Master limited partnership yields are often benchmarked against corporate credit yields
The relative value of master limited partnerships (MLPs) is often compared to other yield vehicles, such as corporate bonds. This is because MLPs pay out a quarterly distribution, and one of the main investment points of MLPs is the income generated from owning them. The Alerian MLP Index, a capitalization-weighted composite of 50 energy master limited partnerships, was trading 198 basis points (or 1.98%) wide of the BofAML (Bank of America Merrill Lynch) BBB corporate credit index on August 9. This index represents the universe of bonds that are rated BBB. The spread between the two widened 8 basis points from the end of July, when it was at 190 basis points, which slightly increases the disparity between the two and makes favoring MLPs over debt more attractive.
(Read more: Why MLPs provide excellent risk-reward for investors)
Note that there’s an ETF that tracks the Alerian MLP Index, called the Alerian MLP ETF (AMLP). The chart above shows the historic yields of the two indices. Plus, as you can see in the following chart, the difference in yields between MLPs and corporate credit is significantly wider than the ten-year average spread.
(Read more: Oil and gas industry overview: Midstream (Part 2))
Fed stimulus had depressed rates on corporate credit, but yields are expected to rise
One reason for this is that the Federal Reserve pumped money through the financial system in an effort to keep lending rates low, and many investors looking for yield have put their dollars to work in corporate credits, driving yields lower and lower. Demand for corporate credit had left other yield asset classes, such as MLPs, looking relatively undervalued. However, investors should note that despite the yield aspect of MLPs, they are indeed equities, which are inherently more volatile than debt.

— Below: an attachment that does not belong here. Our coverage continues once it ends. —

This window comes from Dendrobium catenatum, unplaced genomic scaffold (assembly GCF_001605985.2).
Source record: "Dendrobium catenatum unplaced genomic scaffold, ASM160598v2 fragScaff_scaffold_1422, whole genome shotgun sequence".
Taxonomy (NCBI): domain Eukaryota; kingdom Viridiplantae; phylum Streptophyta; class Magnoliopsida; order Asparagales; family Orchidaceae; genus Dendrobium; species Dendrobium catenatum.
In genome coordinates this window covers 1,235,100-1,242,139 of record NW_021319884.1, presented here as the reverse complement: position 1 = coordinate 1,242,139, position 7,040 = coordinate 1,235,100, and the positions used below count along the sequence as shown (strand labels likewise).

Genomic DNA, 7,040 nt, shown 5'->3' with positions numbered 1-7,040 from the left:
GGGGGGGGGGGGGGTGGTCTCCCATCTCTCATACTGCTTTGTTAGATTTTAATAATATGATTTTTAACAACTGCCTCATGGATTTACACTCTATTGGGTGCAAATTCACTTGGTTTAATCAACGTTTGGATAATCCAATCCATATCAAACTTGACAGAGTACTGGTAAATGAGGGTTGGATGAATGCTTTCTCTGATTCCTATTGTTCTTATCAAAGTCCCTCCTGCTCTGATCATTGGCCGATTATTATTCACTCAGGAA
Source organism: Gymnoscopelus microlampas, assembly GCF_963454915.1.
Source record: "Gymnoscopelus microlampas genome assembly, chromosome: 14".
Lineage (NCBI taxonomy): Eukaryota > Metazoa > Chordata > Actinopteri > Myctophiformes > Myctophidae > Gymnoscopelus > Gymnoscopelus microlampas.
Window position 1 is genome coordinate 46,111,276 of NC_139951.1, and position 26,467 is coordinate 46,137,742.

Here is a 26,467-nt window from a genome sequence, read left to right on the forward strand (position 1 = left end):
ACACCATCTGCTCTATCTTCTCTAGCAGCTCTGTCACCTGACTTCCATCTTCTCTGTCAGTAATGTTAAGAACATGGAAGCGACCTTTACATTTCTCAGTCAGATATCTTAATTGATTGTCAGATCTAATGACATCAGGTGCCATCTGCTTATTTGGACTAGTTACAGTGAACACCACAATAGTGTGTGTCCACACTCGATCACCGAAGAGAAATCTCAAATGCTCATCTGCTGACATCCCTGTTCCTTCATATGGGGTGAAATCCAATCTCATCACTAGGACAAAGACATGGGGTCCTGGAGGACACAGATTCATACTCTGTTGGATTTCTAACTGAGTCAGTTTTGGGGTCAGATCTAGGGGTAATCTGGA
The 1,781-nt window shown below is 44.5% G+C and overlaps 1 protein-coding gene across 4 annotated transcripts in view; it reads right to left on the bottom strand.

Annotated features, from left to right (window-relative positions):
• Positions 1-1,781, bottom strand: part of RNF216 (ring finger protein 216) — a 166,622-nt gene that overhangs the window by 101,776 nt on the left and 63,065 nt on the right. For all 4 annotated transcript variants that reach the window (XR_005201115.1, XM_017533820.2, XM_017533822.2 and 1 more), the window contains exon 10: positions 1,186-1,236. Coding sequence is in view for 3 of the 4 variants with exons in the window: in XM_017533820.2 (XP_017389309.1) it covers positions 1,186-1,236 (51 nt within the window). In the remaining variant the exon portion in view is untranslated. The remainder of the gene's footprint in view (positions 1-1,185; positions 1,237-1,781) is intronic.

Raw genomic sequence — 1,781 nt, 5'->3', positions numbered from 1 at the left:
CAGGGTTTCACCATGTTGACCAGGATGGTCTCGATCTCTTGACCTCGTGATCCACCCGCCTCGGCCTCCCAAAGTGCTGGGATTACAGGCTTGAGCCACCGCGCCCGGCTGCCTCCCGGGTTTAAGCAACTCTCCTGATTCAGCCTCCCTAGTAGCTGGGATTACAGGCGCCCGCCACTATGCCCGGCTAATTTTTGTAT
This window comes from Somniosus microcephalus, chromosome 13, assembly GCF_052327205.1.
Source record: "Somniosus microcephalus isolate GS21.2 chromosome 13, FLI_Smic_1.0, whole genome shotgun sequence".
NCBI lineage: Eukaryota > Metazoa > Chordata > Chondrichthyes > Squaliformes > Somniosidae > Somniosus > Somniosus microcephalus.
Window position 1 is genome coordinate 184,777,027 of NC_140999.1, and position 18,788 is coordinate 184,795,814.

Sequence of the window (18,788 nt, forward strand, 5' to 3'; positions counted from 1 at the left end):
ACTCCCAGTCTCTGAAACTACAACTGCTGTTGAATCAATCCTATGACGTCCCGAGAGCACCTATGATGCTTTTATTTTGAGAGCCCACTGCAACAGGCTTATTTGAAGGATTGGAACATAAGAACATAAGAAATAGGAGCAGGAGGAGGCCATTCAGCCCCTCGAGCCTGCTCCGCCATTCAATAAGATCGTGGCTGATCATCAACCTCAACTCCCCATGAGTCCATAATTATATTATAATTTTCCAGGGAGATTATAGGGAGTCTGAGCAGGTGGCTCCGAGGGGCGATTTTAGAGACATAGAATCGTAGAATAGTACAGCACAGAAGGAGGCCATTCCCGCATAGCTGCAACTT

As the U.S. economy improves, the market expects the Fed to put an end to “easy money,” and rates on fixed income across the spectrum—from Treasuries to high yield debt—have increased. This has closed some of the gap between the yields on corporate credit and MLPs. If rates on debt rise further, the gap could continue to close in. This could provide an opportune moment to rotate into equities and out of corporate debt.
In this type of environment, MLPs such as Kinder Morgan Energy Partners (KMP), Enterprise Products Partners (EPD), Targa Resources (NGLS), and MarkWest Energy (MWE), or a fund such as the Alerian MLP ETF (AMLP) could be more attractive than corporate credit, and these investments still provide current income through distributions.
(Read more: MLP (master limited partnership) tax considerations)
More From Market Realist
- An in-depth look at the mechanics of fractionation spreads and how they affect MLPs
- Oil and gas industry overview: Midstream (Part 1)
- Master limited partnership (MLP) basics
- Investment & Company Information
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- basis points